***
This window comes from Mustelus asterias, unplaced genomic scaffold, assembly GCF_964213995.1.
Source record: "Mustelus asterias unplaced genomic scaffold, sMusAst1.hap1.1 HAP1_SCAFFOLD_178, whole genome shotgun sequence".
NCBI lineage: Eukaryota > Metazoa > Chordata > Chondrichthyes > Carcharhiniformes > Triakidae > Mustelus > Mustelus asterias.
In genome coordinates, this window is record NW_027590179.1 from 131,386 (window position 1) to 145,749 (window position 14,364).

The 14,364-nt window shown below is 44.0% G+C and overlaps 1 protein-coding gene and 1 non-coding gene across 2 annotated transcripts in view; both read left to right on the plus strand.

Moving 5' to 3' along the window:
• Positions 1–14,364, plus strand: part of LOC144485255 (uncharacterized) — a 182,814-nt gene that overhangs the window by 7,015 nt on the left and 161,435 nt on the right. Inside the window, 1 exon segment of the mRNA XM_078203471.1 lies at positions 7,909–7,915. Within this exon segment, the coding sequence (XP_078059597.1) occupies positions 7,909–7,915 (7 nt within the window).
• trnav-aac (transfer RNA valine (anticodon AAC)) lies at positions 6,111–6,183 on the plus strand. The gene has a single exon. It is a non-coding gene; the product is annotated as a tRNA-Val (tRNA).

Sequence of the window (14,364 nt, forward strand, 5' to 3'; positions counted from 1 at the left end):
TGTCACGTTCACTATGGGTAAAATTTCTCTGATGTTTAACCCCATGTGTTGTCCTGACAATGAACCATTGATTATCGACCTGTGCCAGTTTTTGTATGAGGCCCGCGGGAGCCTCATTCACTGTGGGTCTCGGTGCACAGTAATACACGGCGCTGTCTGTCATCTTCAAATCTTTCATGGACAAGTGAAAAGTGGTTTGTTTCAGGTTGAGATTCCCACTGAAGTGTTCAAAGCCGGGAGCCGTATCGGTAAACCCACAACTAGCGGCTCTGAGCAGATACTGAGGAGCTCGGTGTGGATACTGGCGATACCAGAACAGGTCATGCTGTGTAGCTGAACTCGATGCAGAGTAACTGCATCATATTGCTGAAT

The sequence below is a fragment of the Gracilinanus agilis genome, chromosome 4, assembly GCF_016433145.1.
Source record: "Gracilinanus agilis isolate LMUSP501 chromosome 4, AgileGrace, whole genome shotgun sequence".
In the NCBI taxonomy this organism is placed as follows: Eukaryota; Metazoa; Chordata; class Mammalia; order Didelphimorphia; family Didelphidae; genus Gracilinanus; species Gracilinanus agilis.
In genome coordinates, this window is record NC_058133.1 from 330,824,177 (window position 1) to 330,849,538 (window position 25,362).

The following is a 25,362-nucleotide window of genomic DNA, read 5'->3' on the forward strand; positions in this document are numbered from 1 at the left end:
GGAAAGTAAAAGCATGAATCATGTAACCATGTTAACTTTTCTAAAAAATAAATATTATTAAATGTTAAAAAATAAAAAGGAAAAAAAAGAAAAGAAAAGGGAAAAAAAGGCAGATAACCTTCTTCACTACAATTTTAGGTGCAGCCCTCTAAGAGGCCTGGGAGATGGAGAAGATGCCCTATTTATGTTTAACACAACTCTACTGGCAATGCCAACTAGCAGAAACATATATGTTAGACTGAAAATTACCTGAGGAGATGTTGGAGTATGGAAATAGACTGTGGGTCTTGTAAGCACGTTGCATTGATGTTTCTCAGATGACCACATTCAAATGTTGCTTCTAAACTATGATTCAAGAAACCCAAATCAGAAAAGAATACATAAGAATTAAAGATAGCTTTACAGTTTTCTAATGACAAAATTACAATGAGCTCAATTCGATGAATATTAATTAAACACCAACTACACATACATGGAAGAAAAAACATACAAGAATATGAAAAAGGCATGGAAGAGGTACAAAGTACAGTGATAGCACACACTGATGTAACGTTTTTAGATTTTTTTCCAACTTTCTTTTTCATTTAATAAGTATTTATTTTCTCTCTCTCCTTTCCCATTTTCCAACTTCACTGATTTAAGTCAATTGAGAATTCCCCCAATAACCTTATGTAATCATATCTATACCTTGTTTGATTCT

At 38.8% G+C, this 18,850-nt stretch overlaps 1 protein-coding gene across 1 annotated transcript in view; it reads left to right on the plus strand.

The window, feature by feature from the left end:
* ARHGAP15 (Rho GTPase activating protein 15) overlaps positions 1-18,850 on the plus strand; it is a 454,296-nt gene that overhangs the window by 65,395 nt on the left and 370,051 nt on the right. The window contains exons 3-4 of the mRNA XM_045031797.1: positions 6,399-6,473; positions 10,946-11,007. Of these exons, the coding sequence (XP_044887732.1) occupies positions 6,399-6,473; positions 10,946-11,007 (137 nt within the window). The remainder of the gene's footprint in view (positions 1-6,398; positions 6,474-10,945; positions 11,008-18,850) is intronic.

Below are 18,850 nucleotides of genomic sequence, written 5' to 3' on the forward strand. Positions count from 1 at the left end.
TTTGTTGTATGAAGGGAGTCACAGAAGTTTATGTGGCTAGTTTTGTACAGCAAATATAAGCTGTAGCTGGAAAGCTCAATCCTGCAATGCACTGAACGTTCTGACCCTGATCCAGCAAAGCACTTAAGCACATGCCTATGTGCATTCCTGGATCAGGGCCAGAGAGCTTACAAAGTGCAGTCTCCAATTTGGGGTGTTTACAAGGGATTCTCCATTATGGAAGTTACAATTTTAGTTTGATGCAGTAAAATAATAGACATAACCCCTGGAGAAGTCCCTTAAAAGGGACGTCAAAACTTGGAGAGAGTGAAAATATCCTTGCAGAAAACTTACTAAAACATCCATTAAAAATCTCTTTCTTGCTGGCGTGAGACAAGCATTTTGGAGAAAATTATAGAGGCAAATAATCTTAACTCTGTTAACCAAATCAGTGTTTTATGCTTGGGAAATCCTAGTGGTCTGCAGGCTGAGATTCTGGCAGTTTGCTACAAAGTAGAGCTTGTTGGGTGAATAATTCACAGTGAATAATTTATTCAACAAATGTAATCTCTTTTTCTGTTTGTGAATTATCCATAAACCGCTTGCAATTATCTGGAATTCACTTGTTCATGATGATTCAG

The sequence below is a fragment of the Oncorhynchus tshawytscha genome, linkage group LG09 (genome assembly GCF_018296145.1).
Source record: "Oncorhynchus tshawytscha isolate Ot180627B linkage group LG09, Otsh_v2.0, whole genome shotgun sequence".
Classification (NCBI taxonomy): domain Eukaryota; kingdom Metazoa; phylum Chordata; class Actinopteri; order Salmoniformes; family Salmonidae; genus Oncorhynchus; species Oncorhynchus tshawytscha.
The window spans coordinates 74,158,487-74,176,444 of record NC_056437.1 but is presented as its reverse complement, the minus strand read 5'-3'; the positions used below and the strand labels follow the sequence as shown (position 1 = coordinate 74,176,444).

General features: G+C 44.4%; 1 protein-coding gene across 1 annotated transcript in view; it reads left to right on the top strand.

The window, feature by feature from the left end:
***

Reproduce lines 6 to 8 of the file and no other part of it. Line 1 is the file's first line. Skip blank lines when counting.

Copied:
Moving 5' to 3' along the window:
• Positions 1–14,364, plus strand: part of LOC144485255 (uncharacterized) — a 182,814-nt gene that overhangs the window by 7,015 nt on the left and 161,435 nt on the right. Inside the window, 1 exon segment of the mRNA XM_078203471.1 lies at positions 7,909–7,915. Within this exon segment, the coding sequence (XP_078059597.1) occupies positions 7,909–7,915 (7 nt within the window).
• trnav-aac (transfer RNA valine (anticodon AAC)) lies at positions 6,111–6,183 on the plus strand. The gene has a single exon. It is a non-coding gene; the product is annotated as a tRNA-Val (tRNA).